It’s cunning, if mistaken, for Brown to try to get herself off the hook by blasting Donald Trump in the same breath as Harvey Weinstein in her public statements about the allegations. It’s enemy-of-my-enemy logic; she’s banking on the idea that Americans are too stupid to hold more than one idea in their heads at a time, hoping if she goes on record as a non-endorser of Trump, no one but Republicans will call her out on her hypocrisy. For her to get away with that would be more than a farce; it would be an obscenity. Not endorse Trump? She helped create the cesspool that made it possible for someone like Donald Trump to become the president of the United States.

When does the clock start ticking?

In addition to the many articles and opinion pieces about Weinstein, there have been statements from many of the women he allegedly victimized or tried to victimize. Some have sought, as I’ve done here, to articulate the numerous and varied factors that make sexual harassment so difficult  —  perhaps impossible  —  to deter. There is the sense of bewilderment and confusion that always attends on the experience. Kate Beckinsale, in an Instagram posting, looked back on her 17-year-old self, remembering how she couldn’t understand how Weinstein  —  this repulsive old man  —  could imagine her finding him desirable or attractive. She calls herself naive. But naiveté can sometimes be a desperate form of wishful thinking. There’s a tremendous impulse to disbelieve that what you think may be happening is actually happening, or to hope that it isn’t.

You are, after all, good at what you do. You have value. You are accomplished or talented or smart, and this man has nothing whatever to offer you. How can he possibly not see that?

In fact, I think the most dangerous element for women caught in the morass of the sexual harassment experience is . . .

Continue reading.

Written by LeisureGuy

1 November 2017 at 1:03 pm

Posted in Business, Daily life, Law

The Twitter thought experiment that exposes “pro-life” hypocrisy

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Paul Rosenberg interviews Patrick Tomlinson in Salon:

Last Monday, a tweetstorm eviscerating abortion foes went viral. Science fiction writer and comedian Patrick Tomlinson introduced it this way:

Whenever abortion comes up, I have a question I’ve been asking for ten years now of the “Life begins at Conception” crowd. In ten years, no one has EVER answered it honestly.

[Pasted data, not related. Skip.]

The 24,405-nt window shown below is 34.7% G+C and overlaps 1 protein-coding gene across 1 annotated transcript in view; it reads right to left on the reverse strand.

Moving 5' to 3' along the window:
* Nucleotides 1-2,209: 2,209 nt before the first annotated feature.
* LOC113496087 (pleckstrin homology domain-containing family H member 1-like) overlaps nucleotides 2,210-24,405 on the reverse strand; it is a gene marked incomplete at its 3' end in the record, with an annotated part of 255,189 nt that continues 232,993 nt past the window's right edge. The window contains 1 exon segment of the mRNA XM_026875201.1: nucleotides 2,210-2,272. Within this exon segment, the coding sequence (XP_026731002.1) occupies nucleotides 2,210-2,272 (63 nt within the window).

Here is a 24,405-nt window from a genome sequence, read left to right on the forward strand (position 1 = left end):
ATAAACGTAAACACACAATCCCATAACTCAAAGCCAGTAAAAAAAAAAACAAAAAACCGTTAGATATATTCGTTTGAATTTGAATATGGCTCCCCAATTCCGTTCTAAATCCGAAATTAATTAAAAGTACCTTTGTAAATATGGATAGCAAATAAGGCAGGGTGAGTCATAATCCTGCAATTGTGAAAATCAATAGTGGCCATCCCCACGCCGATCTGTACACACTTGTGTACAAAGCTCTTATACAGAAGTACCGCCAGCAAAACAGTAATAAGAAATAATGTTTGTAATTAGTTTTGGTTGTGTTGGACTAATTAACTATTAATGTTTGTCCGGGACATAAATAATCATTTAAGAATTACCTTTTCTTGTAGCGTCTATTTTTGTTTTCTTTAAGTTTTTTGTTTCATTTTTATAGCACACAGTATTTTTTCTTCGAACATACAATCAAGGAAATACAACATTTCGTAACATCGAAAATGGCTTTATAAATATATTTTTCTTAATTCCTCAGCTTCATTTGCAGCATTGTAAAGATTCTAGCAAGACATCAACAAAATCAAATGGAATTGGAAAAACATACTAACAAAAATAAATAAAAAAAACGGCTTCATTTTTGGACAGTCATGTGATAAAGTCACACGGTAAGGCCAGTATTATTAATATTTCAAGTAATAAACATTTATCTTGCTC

The question is as follows: Would you save one 5-year-old child from a burning building, or save 1,000 embryos. The point: No one actually thinks that embryos are the same as living children. But an entire movement is based on lying about it, and using that lie to manipulate people, in order to control women like slaves.

You can see the whole tweetstorm at the link above, or at Crooks and Liars or Raw Story, which both republished it. It’s very straightforward, which is part of why it went viral so furiously. Naturally the obfuscation brigade came forward, with Ben Shapiro at the Daily Wire leading the way. But he didn’t actually dispute Tomlinson’s main point. “Tomlinson is correct that we all have a moral instinct: to save the five-year-old,” he admitted, then going on to argue that it didn’t matter.

But it clearly does. If it were one 5-year-old vs. 1,000 actual babies, things would be different. “No one believes life begins at conception. No one believes embryos are babies, or children,” Tomlinson wrote. “Those who claim to are trying to manipulate you so they can control women.”

If no anti-choicer could answer the question Tomlinson posed, they could still respond — with everything from death threats to a DDOS attack on his website. Which only proved his point: They can’t handle the truth. And they desperately need to protect the lie, as if their very lives depended on it.

If the tweetstorm was simple, its echoes and implications are not. They are as broad as the culture wars, and they go back centuries — if not millennia. I’ve written before about the book “Asymmetric Politics,” for example, but Tomlinson’s tweetstorm reveals a different, more basic sort of asymmetry than the one between “ideological Republicans” and “group interest Democrats.”